07 April 2011, Thursday / TODAY’S ZAMAN

Tucked away behind İstiklal Caddesi and a pair of towering wooden doors on the narrow Fish Market street (Balık Pazarı), the Armenian Church of the Three Alters (Üç Horan Ermeni Kilisesi) is surprisingly easy to miss.

However, over the next month the old building, which dates back over 200 years, will see a marked increase in its number of visitors with the opening of the “Kez Gı Sirem İstanbul/Seni Seviyorum İstanbul” (“I love you İstanbul”) photography exhibition opening on April 14 in the church’s Naregyan gallery.

Curated by Bursa-born Engin Özendes, the exhibition, which will display over 100 images and documents, will show how İstanbul has changed through the eyes of Armenian photographers, based on three different periods over the past 150 years.

The earliest photographs exhibited focus on a period dominated by the ethnically Armenian Ottoman Abdullah brothers, who were instrumental in the birth of Turkish photography, as well as the likes of Pascal Sebah (Sebah & Joaillier) Mihran İranyan, Aşil Samancı (Ateliers Apollon) and Boğos Tarkulyan (Photographie Phebus).

Özendes also presents an in-depth display of the post-1950 works of globally acclaimed İstanbul-born photographer, Ara Güler. Of Armenian ancestry, Güler’s striking İstanbul shots, such as that of Armenian fishermen at Kumkapı taken in 1952, have marked him as one of the foremost figures in international creative photography. A collection that represents the works of more recent and present day Turkish-born photographers, including Ani Çelik Arevyan, Garbis Özatay, Garo Miloşyan, Manuel Çıtak, Sarkis Baharoğlu, Silva Bingaz, Vasgen Değirmentaş and Yaşar Saraçoğlu, will also be showcased.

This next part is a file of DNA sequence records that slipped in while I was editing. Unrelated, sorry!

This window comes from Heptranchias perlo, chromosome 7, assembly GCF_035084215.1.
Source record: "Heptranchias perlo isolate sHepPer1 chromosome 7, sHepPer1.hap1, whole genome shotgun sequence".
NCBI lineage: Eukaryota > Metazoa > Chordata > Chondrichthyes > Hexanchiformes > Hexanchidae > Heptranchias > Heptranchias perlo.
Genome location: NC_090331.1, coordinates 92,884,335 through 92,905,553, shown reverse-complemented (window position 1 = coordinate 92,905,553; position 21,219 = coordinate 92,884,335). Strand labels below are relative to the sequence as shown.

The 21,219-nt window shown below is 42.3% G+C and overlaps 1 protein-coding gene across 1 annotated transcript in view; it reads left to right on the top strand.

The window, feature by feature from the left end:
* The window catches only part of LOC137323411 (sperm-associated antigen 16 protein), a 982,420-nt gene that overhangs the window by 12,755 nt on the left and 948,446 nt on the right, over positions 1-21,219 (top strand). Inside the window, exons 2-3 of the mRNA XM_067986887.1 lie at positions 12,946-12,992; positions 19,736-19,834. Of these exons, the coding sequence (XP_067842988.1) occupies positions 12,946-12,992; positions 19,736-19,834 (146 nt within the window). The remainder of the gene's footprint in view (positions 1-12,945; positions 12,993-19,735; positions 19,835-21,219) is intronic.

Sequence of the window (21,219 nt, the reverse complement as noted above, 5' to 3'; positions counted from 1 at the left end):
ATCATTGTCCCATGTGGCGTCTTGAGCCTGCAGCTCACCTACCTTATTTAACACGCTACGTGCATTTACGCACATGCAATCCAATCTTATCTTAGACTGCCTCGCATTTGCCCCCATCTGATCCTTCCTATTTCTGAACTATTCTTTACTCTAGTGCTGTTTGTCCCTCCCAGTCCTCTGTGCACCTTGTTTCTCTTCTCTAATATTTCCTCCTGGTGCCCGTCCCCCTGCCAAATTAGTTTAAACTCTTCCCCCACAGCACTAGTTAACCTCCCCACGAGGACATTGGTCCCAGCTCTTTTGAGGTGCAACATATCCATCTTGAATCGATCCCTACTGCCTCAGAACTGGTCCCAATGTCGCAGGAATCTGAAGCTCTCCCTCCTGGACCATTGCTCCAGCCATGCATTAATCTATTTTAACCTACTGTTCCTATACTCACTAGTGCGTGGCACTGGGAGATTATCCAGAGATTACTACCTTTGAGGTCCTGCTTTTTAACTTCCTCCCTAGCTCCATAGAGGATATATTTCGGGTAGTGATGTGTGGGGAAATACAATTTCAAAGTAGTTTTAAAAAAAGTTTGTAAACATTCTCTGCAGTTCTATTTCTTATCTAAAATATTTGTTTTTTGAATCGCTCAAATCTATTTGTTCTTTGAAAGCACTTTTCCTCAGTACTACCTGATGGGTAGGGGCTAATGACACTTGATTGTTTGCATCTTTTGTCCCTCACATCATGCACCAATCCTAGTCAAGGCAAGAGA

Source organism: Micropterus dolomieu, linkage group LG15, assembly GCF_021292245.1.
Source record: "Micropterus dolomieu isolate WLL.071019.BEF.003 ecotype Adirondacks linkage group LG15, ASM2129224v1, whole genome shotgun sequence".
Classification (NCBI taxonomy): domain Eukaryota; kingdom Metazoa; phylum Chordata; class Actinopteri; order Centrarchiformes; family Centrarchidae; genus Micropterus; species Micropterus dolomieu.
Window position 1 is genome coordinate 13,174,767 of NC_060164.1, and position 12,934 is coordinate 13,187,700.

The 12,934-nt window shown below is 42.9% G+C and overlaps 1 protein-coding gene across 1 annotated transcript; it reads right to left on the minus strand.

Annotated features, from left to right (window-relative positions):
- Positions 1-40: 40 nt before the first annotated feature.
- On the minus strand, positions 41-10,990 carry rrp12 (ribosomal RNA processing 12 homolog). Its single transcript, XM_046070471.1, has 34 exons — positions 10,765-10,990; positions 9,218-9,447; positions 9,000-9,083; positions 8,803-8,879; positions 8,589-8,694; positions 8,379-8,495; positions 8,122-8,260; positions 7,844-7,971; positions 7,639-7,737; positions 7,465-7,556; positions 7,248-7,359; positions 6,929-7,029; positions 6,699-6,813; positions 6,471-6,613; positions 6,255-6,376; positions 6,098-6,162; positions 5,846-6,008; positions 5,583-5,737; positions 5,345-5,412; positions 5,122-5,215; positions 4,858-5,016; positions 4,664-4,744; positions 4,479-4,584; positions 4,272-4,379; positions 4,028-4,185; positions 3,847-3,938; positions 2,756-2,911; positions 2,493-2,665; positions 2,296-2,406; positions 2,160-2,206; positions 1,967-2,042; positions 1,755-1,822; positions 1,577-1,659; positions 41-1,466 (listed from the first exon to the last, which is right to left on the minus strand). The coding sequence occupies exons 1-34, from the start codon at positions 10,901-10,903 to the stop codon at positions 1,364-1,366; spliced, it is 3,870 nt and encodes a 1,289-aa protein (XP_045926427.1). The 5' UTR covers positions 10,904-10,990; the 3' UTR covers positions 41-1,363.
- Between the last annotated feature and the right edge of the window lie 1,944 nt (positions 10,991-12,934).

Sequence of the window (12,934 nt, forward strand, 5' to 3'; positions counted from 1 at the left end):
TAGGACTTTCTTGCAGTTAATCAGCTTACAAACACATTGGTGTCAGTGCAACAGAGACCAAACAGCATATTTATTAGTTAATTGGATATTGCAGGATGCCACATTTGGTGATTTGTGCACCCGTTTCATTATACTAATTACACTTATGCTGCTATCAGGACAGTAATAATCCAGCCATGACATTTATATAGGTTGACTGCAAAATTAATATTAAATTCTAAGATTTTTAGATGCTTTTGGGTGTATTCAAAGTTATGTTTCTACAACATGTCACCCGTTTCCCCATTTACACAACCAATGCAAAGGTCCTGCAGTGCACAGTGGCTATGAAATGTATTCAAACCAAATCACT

Curator Özendes explains that the importance of the exhibition lies in raising awareness of the strong Armenian influence in the birth of Turkish photography. “The 19th Century was a period when many young Armenians were sent beyond Ottoman soil to various parts of Europe for education. Here, arts institutes such as the Murad-Raphaelian in Venice were instrumental in schooling young Armenians in various art disciplines, including photography. These skills were then brought back to İstanbul, where many of the Armenians opened distinguished photography studios, most notably that of the Abdullah brothers. This was to be the main introduction of professional photography to Turkey, where the trade quickly filtered throughout İstanbul and wider Anatolia.”

The exhibition will be open to the public until May 8.

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